The Geocentric Universe

Contributor: Brian Anthony. Lesson ID: 11583

Ever hear someone say, "He thinks the world revolves around him"? What does the world revolve around? That idea has changed over thousands of years. Discover how and why, then get out your art tools!

categories

History

subject
History
learning style
Visual
personality style
Otter, Golden Retriever
Grade Level
Middle School (6-8), High School (9-12)
Lesson Type
Dig Deeper

Lesson Plan - Get It!

Audio:

When is the last time you really paid attention to the moon or the stars? Nowadays, the television is the lighted object that gets most people's attention in the evening hours, but in ancient times the movement of the celestial bodies in the heavens was the best entertainment going!

Share with your parent or educator your memory of a time when you observed the objects in the night sky, and ask your parent or teacher to relate a story of their own. Why do the objects way out there in outer space play on our imagination the way they do?

Imagine that you live in a world where no one ever flew to the moon, where there are no airplanes, no satellites, not even any telescopes.

As far as you know and can tell, the earth is standing perfectly still except for the occasional rumblings of earthquakes. If you live in that kind of world and look out at the night sky, what would you imagine to be happening?

That is exactly the way it was for people living in the ancient world. The philosophers of Ancient Greece began to make observations of the night skies and developed the best models of the universe they could. As time went on, though, it became apparent that their theories and models were not exactly accurate.

Take a look at the following video. It shows two models of the universe. The first is known as the Ptolemaic model of the universe. The second model is known as the Copernican model. As you watch, write down notes on the various celestial bodies represented in the video and the differences and similarities you notice between the two models. (Note: The Ptolemaic model comes first, followed by the Copernican model at 24 seconds. There is no sound in the video.)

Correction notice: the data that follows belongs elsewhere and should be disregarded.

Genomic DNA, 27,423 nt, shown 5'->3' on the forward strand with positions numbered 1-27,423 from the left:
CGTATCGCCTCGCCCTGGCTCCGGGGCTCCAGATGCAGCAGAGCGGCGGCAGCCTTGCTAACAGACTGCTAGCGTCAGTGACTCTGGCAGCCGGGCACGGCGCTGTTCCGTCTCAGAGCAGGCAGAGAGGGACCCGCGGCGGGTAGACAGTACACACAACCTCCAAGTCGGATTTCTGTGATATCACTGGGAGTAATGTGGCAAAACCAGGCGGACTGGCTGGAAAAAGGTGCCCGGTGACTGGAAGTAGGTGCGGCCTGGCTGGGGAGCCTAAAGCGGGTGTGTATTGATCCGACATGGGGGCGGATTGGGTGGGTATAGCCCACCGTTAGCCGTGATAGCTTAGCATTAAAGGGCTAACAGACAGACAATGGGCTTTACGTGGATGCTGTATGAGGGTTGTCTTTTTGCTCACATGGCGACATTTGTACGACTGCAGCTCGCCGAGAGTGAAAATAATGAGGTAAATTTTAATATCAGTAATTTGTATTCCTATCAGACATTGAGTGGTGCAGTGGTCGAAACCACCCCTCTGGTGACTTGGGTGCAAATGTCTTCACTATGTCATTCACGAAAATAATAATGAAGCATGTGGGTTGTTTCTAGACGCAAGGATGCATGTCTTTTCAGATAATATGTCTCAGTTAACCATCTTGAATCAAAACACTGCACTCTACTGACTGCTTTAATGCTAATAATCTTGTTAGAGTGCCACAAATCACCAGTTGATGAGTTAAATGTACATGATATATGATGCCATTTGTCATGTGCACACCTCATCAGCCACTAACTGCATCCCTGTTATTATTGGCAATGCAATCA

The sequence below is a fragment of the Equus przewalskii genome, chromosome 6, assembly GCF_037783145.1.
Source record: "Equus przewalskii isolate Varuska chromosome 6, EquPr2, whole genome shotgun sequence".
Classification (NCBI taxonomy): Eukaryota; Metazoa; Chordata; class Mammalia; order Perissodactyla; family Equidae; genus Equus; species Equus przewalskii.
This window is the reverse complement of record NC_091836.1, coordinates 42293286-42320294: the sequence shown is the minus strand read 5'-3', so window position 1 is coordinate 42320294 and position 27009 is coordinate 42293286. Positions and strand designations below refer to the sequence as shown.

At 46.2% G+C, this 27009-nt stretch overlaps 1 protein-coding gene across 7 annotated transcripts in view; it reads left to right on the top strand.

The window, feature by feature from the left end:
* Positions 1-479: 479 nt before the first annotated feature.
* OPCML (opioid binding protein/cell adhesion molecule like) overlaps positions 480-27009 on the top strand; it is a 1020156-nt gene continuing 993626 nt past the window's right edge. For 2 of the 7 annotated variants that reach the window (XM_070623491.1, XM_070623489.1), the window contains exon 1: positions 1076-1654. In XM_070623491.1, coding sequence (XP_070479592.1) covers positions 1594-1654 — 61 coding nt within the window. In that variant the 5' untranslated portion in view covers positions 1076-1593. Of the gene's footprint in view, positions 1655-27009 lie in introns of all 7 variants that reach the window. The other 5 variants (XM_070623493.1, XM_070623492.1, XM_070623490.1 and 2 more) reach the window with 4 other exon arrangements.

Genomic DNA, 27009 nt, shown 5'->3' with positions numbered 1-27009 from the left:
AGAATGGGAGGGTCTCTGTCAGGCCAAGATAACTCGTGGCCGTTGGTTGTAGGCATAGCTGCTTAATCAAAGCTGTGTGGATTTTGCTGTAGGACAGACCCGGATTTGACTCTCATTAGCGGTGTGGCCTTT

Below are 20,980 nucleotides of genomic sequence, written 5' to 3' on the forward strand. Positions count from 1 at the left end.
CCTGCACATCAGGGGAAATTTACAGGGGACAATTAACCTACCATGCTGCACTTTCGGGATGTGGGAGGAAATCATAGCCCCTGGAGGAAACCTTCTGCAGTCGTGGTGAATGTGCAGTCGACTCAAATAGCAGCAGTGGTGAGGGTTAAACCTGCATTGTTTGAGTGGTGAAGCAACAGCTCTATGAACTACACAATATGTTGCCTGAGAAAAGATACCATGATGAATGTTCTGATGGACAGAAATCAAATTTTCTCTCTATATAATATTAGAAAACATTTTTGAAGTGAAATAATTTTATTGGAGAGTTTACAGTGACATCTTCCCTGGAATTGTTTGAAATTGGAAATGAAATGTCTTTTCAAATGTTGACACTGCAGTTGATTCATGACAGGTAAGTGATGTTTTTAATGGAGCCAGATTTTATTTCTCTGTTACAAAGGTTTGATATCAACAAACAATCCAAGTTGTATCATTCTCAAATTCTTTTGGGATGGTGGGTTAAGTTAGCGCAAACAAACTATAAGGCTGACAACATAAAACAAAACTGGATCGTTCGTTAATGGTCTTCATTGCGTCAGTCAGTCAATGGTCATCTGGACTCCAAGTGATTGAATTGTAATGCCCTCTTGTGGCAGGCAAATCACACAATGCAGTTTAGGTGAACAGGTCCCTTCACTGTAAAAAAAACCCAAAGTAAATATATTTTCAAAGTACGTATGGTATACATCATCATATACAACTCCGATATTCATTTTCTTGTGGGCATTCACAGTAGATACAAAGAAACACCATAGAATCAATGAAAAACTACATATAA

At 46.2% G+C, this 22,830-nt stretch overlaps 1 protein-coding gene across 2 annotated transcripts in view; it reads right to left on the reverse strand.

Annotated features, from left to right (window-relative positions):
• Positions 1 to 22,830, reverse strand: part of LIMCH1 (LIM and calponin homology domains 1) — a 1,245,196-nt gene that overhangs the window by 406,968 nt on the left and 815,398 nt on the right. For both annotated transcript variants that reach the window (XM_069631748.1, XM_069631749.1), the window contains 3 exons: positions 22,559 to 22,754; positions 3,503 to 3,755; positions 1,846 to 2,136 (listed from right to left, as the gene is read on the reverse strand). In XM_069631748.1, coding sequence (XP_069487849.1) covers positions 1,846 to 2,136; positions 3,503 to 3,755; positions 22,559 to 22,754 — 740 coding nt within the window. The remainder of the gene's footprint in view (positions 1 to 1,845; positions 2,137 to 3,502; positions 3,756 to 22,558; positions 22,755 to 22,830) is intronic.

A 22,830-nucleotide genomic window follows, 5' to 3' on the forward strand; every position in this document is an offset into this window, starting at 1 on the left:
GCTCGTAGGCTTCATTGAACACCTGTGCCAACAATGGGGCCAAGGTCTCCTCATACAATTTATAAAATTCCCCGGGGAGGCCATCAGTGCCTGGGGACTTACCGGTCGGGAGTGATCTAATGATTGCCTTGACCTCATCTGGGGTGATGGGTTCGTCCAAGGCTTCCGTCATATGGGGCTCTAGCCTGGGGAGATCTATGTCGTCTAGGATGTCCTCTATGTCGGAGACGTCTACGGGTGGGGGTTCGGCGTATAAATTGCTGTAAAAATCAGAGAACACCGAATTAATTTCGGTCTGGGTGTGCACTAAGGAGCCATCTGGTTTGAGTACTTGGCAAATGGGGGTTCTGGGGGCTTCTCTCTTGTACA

Watch this Ptolemaic vs. Copernican Model video, by Grander Meador, then share your observations with your parent or teacher:

 

Reflect on the following questions and discuss:

  • Which one would best be described as geocentric, or "earth-centered," and why?
  • Which would best be described as heliocentric, or "sun-centered," and why?
  • Why was the Ptolemaic model perfectly reasonable during its time?

You have made your own observations about these two important historical models of the universe.

In the Got It? section, you will delve more deeply into the development of astronomy and some of the major figures and ideas that altered our understanding of the universe in which we live.

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We help prepare learners for a future that cannot yet be defined. They must be ready for change, willing to learn and able to think critically. Elephango is designed to create lifelong learners who are ready for that rapidly changing future.